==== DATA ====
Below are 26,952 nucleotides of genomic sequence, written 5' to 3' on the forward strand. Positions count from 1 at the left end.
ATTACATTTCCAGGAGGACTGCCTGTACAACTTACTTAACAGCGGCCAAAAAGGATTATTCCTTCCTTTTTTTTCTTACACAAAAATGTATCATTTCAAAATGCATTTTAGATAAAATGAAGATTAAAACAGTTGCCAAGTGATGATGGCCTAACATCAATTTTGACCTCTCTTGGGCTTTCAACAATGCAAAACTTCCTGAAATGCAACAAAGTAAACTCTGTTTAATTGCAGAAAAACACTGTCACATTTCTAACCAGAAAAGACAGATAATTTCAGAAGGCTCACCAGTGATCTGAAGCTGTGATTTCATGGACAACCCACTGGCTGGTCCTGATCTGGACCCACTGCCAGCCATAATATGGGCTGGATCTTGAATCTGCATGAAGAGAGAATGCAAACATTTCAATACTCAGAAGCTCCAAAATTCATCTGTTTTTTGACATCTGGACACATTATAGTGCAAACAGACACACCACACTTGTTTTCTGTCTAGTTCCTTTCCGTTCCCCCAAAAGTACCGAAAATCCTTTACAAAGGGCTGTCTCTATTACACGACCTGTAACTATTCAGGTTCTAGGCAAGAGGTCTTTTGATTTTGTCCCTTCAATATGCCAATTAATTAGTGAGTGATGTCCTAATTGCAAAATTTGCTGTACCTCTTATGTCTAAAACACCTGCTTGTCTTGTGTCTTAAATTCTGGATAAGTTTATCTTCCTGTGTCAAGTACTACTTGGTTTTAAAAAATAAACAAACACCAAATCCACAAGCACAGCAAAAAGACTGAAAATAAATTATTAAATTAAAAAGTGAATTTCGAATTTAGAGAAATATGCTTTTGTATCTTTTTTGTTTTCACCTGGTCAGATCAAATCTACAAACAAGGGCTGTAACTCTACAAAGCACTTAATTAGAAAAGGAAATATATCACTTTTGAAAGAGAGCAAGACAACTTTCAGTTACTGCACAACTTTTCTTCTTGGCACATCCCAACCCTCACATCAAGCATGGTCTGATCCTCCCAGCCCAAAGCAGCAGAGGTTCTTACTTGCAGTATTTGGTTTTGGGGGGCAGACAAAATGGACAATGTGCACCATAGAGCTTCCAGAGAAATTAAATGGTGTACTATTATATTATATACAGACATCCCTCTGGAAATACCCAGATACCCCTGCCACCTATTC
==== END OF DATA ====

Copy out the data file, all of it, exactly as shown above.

Below are 26,952 nucleotides of genomic sequence, written 5' to 3' on the forward strand. Positions count from 1 at the left end.
ATTACATTTCCAGGAGGACTGCCTGTACAACTTACTTAACAGCGGCCAAAAAGGATTATTCCTTCCTTTTTTTTCTTACACAAAAATGTATCATTTCAAAATGCATTTTAGATAAAATGAAGATTAAAACAGTTGCCAAGTGATGATGGCCTAACATCAATTTTGACCTCTCTTGGGCTTTCAACAATGCAAAACTTCCTGAAATGCAACAAAGTAAACTCTGTTTAATTGCAGAAAAACACTGTCACATTTCTAACCAGAAAAGACAGATAATTTCAGAAGGCTCACCAGTGATCTGAAGCTGTGATTTCATGGACAACCCACTGGCTGGTCCTGATCTGGACCCACTGCCAGCCATAATATGGGCTGGATCTTGAATCTGCATGAAGAGAGAATGCAAACATTTCAATACTCAGAAGCTCCAAAATTCATCTGTTTTTTGACATCTGGACACATTATAGTGCAAACAGACACACCACACTTGTTTTCTGTCTAGTTCCTTTCCGTTCCCCCAAAAGTACCGAAAATCCTTTACAAAGGGCTGTCTCTATTACACGACCTGTAACTATTCAGGTTCTAGGCAAGAGGTCTTTTGATTTTGTCCCTTCAATATGCCAATTAATTAGTGAGTGATGTCCTAATTGCAAAATTTGCTGTACCTCTTATGTCTAAAACACCTGCTTGTCTTGTGTCTTAAATTCTGGATAAGTTTATCTTCCTGTGTCAAGTACTACTTGGTTTTAAAAAATAAACAAACACCAAATCCACAAGCACAGCAAAAAGACTGAAAATAAATTATTAAATTAAAAAGTGAATTTCGAATTTAGAGAAATATGCTTTTGTATCTTTTTTGTTTTCACCTGGTCAGATCAAATCTACAAACAAGGGCTGTAACTCTACAAAGCACTTAATTAGAAAAGGAAATATATCACTTTTGAAAGAGAGCAAGACAACTTTCAGTTACTGCACAACTTTTCTTCTTGGCACATCCCAACCCTCACATCAAGCATGGTCTGATCCTCCCAGCCCAAAGCAGCAGAGGTTCTTACTTGCAGTATTTGGTTTTGGGGGGCAGACAAAATGGACAATGTGCACCATAGAGCTTCCAGAGAAATTAAATGGTGTACTATTATATTATATACAGACATCCCTCTGGAAATACCCAGATACCCCTGCCACCTATTC